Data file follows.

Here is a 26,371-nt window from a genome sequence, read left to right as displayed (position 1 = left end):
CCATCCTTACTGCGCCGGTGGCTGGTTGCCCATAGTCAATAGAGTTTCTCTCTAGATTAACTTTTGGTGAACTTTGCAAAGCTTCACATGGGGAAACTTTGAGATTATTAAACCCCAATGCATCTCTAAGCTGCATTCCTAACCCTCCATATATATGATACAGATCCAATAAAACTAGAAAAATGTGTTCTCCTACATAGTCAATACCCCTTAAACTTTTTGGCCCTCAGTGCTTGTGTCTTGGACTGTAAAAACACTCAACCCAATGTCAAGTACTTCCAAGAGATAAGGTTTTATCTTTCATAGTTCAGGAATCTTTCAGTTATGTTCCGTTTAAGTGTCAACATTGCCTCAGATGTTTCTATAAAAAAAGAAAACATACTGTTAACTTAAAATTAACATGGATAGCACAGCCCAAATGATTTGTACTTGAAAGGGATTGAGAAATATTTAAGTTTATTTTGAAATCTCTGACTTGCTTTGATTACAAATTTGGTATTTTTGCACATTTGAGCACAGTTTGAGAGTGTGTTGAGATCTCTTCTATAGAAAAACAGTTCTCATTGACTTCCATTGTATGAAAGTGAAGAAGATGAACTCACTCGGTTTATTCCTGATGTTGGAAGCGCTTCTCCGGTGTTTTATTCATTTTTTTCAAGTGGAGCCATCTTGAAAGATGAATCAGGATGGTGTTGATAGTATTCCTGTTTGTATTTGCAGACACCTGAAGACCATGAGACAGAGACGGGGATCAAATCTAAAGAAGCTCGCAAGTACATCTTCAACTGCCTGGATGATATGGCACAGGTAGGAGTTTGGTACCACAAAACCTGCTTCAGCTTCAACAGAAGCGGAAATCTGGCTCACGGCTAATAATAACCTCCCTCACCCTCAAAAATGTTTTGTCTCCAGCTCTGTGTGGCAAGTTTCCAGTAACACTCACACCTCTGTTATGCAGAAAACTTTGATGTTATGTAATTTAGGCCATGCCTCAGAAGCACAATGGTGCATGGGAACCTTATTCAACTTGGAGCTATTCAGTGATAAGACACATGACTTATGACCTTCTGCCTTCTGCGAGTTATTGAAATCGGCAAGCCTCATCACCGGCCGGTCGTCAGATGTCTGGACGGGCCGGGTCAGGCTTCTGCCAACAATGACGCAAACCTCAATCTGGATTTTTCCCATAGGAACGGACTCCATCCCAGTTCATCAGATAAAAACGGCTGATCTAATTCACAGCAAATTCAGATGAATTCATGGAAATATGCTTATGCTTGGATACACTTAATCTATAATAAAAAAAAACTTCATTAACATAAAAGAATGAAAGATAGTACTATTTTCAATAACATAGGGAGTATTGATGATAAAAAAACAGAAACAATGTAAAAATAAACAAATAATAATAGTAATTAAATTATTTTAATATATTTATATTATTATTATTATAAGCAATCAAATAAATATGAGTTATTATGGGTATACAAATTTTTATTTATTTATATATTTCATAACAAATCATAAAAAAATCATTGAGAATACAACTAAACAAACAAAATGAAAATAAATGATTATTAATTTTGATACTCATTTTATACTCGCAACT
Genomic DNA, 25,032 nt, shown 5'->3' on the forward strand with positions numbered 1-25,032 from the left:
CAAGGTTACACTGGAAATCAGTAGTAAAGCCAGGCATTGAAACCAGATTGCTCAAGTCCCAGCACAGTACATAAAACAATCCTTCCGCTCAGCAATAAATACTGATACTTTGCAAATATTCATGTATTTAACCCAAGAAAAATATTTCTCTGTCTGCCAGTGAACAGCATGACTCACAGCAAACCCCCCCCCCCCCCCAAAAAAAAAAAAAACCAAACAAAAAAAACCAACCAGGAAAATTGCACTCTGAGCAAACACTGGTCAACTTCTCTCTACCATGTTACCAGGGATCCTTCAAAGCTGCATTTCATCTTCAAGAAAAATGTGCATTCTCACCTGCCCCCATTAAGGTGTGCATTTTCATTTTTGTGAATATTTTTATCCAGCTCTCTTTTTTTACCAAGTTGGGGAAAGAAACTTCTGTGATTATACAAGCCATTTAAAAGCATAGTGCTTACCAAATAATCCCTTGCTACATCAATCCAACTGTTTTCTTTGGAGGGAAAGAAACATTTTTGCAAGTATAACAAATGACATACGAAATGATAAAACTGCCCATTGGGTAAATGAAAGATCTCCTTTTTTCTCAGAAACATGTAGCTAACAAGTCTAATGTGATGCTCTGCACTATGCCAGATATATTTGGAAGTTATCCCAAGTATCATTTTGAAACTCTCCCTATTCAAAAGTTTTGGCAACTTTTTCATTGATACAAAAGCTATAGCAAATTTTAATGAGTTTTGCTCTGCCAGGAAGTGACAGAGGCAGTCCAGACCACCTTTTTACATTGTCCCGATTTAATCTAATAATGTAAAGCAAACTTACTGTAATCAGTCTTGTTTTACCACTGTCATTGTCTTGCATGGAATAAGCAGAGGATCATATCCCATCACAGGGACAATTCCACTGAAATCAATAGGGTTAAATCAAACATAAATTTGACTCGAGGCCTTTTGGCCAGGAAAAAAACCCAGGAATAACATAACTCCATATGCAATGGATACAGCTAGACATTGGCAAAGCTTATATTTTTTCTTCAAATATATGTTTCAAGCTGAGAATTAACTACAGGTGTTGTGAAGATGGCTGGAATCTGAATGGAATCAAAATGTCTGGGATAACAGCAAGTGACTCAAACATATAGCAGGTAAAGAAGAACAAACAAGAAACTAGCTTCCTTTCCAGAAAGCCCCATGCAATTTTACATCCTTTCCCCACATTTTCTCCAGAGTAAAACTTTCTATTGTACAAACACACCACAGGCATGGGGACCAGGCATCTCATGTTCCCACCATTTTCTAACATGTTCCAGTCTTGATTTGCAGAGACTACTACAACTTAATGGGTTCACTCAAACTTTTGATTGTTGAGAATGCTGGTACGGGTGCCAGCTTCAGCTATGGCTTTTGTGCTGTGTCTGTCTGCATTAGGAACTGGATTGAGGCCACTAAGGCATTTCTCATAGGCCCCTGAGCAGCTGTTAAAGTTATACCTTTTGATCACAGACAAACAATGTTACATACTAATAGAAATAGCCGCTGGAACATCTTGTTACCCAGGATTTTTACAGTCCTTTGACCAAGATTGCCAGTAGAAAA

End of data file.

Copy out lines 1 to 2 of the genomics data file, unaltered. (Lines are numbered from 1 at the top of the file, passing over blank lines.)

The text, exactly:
Here is a 26,371-nt window from a genome sequence, read left to right as displayed (position 1 = left end):
CCATCCTTACTGCGCCGGTGGCTGGTTGCCCATAGTCAATAGAGTTTCTCTCTAGATTAACTTTTGGTGAACTTTGCAAAGCTTCACATGGGGAAACTTTGAGATTATTAAACCCCAATGCATCTCTAAGCTGCATTCCTAACCCTCCATATATATGATACAGATCCAATAAAACTAGAAAAATGTGTTCTCCTACATAGTCAATACCCCTTAAACTTTTTGGCCCTCAGTGCTTGTGTCTTGGACTGTAAAAACACTCAACCCAATGTCAAGTACTTCCAAGAGATAAGGTTTTATCTTTCATAGTTCAGGAATCTTTCAGTTATGTTCCGTTTAAGTGTCAACATTGCCTCAGATGTTTCTATAAAAAAAGAAAACATACTGTTAACTTAAAATTAACATGGATAGCACAGCCCAAATGATTTGTACTTGAAAGGGATTGAGAAATATTTAAGTTTATTTTGAAATCTCTGACTTGCTTTGATTACAAATTTGGTATTTTTGCACATTTGAGCACAGTTTGAGAGTGTGTTGAGATCTCTTCTATAGAAAAACAGTTCTCATTGACTTCCATTGTATGAAAGTGAAGAAGATGAACTCACTCGGTTTATTCCTGATGTTGGAAGCGCTTCTCCGGTGTTTTATTCATTTTTTTCAAGTGGAGCCATCTTGAAAGATGAATCAGGATGGTGTTGATAGTATTCCTGTTTGTATTTGCAGACACCTGAAGACCATGAGACAGAGACGGGGATCAAATCTAAAGAAGCTCGCAAGTACATCTTCAACTGCCTGGATGATATGGCACAGGTAGGAGTTTGGTACCACAAAACCTGCTTCAGCTTCAACAGAAGCGGAAATCTGGCTCACGGCTAATAATAACCTCCCTCACCCTCAAAAATGTTTTGTCTCCAGCTCTGTGTGGCAAGTTTCCAGTAACACTCACACCTCTGTTATGCAGAAAACTTTGATGTTATGTAATTTAGGCCATGCCTCAGAAGCACAATGGTGCATGGGAACCTTATTCAACTTGGAGCTATTCAGTGATAAGACACATGACTTATGACCTTCTGCCTTCTGCGAGTTATTGAAATCGGCAAGCCTCATCACCGGCCGGTCGTCAGATGTCTGGACGGGCCGGGTCAGGCTTCTGCCAACAATGACGCAAACCTCAATCTGGATTTTTCCCATAGGAACGGACTCCATCCCAGTTCATCAGATAAAAACGGCTGATCTAATTCACAGCAAATTCAGATGAATTCATGGAAATATGCTTATGCTTGGATACACTTAATCTATAATAAAAAAAAACTTCATTAACATAAAAGAATGAAAGATAGTACTATTTTCAATAACATAGGGAGTATTGATGATAAAAAAACAGAAACAATGTAAAAATAAACAAATAATAATAGTAATTAAATTATTTTAATATATTTATATTATTATTATTATAAGCAATCAAATAAATATGAGTTATTATGGGTATACAAATTTTTATTTATTTATATATTTCATAACAAATCATAAAAAAATCATTGAGAATACAACTAAACAAACAAAATGAAAATAAATGATTATTAATTTTGATACTCATTTTATACTCGCAACT